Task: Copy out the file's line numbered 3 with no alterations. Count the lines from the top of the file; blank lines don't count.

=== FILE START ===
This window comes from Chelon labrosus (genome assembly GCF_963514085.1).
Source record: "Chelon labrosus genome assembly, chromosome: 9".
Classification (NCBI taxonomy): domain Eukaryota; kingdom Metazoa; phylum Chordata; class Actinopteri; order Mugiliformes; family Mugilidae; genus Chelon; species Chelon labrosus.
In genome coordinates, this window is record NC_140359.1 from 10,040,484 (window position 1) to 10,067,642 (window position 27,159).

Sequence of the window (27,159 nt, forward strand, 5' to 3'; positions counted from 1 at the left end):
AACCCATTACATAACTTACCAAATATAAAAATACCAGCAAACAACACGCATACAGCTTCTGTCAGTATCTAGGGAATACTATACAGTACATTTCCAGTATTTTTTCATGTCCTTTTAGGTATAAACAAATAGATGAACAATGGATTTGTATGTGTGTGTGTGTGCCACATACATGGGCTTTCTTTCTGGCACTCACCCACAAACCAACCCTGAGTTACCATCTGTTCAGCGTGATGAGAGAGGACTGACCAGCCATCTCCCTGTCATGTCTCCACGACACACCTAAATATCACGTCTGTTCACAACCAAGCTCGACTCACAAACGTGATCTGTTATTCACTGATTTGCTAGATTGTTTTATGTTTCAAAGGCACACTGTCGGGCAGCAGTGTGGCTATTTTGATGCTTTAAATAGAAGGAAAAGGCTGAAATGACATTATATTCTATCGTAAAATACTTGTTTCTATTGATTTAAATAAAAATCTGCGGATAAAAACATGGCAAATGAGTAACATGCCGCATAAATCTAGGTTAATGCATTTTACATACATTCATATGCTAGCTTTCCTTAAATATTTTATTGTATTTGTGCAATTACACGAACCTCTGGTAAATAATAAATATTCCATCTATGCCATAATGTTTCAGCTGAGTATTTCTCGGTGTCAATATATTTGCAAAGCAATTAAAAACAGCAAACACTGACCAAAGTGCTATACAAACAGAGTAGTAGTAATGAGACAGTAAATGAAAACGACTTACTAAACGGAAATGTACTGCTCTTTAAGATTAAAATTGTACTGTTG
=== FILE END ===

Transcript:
Classification (NCBI taxonomy): domain Eukaryota; kingdom Metazoa; phylum Chordata; class Actinopteri; order Mugiliformes; family Mugilidae; genus Chelon; species Chelon labrosus.